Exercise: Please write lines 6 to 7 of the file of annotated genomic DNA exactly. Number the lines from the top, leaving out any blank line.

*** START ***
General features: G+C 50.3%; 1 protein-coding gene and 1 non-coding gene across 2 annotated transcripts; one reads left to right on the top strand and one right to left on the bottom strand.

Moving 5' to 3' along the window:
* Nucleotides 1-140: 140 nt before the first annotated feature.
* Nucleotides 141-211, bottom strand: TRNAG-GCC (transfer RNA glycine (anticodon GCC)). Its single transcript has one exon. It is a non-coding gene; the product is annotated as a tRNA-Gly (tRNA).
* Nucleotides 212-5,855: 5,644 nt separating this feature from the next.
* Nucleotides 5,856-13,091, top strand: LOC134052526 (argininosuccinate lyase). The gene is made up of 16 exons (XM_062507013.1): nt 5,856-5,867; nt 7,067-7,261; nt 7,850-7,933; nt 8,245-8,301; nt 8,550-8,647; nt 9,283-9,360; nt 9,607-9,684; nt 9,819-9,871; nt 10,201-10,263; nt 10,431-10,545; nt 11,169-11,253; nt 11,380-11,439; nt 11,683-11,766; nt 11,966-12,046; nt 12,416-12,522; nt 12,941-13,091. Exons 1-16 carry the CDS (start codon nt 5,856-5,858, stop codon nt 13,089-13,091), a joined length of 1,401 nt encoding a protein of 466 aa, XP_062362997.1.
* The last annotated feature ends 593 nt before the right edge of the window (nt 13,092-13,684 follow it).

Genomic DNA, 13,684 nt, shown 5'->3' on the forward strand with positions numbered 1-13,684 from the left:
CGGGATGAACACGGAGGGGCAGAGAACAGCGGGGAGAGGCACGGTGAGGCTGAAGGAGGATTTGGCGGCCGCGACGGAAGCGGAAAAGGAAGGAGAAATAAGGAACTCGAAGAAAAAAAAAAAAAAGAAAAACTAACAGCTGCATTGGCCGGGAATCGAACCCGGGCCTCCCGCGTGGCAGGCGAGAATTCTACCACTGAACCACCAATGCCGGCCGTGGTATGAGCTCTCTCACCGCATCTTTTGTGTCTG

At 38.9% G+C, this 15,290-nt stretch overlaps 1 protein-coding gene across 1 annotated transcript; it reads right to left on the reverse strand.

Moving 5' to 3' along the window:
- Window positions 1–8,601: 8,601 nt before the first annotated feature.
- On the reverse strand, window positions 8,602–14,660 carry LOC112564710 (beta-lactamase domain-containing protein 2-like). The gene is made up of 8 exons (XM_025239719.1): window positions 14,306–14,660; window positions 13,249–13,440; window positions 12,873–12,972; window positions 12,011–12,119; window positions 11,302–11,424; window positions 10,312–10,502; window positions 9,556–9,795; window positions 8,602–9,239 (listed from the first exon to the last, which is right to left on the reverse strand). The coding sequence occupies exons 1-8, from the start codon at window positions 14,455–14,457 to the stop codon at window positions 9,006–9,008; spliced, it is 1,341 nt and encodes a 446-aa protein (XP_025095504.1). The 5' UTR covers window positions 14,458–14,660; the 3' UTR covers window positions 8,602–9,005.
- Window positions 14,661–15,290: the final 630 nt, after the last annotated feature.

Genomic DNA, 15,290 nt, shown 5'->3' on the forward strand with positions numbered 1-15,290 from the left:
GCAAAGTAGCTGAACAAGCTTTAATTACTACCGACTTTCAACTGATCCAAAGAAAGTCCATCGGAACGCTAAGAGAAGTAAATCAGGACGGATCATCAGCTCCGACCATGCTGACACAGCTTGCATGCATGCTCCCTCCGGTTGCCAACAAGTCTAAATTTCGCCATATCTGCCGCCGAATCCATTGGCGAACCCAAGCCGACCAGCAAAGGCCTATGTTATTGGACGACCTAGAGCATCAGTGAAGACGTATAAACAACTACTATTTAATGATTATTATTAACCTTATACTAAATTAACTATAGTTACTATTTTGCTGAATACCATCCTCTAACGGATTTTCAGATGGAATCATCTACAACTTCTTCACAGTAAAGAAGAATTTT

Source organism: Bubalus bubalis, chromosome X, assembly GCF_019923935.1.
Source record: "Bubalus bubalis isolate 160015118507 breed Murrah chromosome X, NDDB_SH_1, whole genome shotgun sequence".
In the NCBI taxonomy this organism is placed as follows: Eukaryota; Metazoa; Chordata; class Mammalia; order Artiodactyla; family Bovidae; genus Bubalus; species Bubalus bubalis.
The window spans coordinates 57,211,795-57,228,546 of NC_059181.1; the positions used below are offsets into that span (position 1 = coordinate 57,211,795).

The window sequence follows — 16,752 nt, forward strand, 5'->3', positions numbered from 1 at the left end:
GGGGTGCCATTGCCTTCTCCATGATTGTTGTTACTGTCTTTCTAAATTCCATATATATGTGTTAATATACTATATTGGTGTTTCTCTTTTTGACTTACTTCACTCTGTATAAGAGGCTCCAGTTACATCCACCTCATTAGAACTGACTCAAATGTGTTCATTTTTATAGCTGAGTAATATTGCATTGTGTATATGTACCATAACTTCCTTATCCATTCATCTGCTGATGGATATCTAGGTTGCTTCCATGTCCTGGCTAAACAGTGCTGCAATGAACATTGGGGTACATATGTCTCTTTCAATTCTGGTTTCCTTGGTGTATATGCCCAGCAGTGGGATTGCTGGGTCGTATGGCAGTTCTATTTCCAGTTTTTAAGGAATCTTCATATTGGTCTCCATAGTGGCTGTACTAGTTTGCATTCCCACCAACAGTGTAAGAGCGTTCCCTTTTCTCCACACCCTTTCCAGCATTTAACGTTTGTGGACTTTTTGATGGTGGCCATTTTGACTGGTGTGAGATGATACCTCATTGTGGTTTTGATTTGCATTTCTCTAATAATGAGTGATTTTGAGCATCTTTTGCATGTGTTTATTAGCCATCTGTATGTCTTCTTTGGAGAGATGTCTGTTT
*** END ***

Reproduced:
* Nucleotides 5,856-13,091, top strand: LOC134052526 (argininosuccinate lyase). The gene is made up of 16 exons (XM_062507013.1): nt 5,856-5,867; nt 7,067-7,261; nt 7,850-7,933; nt 8,245-8,301; nt 8,550-8,647; nt 9,283-9,360; nt 9,607-9,684; nt 9,819-9,871; nt 10,201-10,263; nt 10,431-10,545; nt 11,169-11,253; nt 11,380-11,439; nt 11,683-11,766; nt 11,966-12,046; nt 12,416-12,522; nt 12,941-13,091. Exons 1-16 carry the CDS (start codon nt 5,856-5,858, stop codon nt 13,089-13,091), a joined length of 1,401 nt encoding a protein of 466 aa, XP_062362997.1.
* The last annotated feature ends 593 nt before the right edge of the window (nt 13,092-13,684 follow it).